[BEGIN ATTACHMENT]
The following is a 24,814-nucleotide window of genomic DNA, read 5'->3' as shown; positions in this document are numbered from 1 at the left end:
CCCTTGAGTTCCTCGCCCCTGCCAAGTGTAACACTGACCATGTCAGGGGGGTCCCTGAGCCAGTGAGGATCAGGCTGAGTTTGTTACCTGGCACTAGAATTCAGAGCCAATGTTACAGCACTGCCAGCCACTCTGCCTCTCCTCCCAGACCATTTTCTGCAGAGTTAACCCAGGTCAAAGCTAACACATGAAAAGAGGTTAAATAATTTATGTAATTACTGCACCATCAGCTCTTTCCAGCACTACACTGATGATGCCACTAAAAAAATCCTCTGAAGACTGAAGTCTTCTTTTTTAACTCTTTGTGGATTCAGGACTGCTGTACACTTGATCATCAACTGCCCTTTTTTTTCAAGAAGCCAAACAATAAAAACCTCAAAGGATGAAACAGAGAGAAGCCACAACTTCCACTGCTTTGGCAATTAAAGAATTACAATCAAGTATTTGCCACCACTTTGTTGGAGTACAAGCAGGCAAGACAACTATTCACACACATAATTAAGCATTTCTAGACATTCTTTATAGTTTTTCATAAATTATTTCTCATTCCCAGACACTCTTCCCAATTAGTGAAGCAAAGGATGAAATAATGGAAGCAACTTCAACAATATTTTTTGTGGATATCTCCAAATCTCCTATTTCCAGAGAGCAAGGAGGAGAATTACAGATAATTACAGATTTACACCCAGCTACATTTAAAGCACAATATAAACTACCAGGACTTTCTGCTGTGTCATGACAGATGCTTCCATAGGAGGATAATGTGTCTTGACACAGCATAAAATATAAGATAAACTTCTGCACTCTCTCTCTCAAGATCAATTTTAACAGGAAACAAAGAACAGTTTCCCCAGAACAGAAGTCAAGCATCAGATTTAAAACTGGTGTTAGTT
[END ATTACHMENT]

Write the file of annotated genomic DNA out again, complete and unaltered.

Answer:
The following is a 24,814-nucleotide window of genomic DNA, read 5'->3' as shown; positions in this document are numbered from 1 at the left end:
CCCTTGAGTTCCTCGCCCCTGCCAAGTGTAACACTGACCATGTCAGGGGGGTCCCTGAGCCAGTGAGGATCAGGCTGAGTTTGTTACCTGGCACTAGAATTCAGAGCCAATGTTACAGCACTGCCAGCCACTCTGCCTCTCCTCCCAGACCATTTTCTGCAGAGTTAACCCAGGTCAAAGCTAACACATGAAAAGAGGTTAAATAATTTATGTAATTACTGCACCATCAGCTCTTTCCAGCACTACACTGATGATGCCACTAAAAAAATCCTCTGAAGACTGAAGTCTTCTTTTTTAACTCTTTGTGGATTCAGGACTGCTGTACACTTGATCATCAACTGCCCTTTTTTTTCAAGAAGCCAAACAATAAAAACCTCAAAGGATGAAACAGAGAGAAGCCACAACTTCCACTGCTTTGGCAATTAAAGAATTACAATCAAGTATTTGCCACCACTTTGTTGGAGTACAAGCAGGCAAGACAACTATTCACACACATAATTAAGCATTTCTAGACATTCTTTATAGTTTTTCATAAATTATTTCTCATTCCCAGACACTCTTCCCAATTAGTGAAGCAAAGGATGAAATAATGGAAGCAACTTCAACAATATTTTTTGTGGATATCTCCAAATCTCCTATTTCCAGAGAGCAAGGAGGAGAATTACAGATAATTACAGATTTACACCCAGCTACATTTAAAGCACAATATAAACTACCAGGACTTTCTGCTGTGTCATGACAGATGCTTCCATAGGAGGATAATGTGTCTTGACACAGCATAAAATATAAGATAAACTTCTGCACTCTCTCTCTCAAGATCAATTTTAACAGGAAACAAAGAACAGTTTCCCCAGAACAGAAGTCAAGCATCAGATTTAAAACTGGTGTTAGTT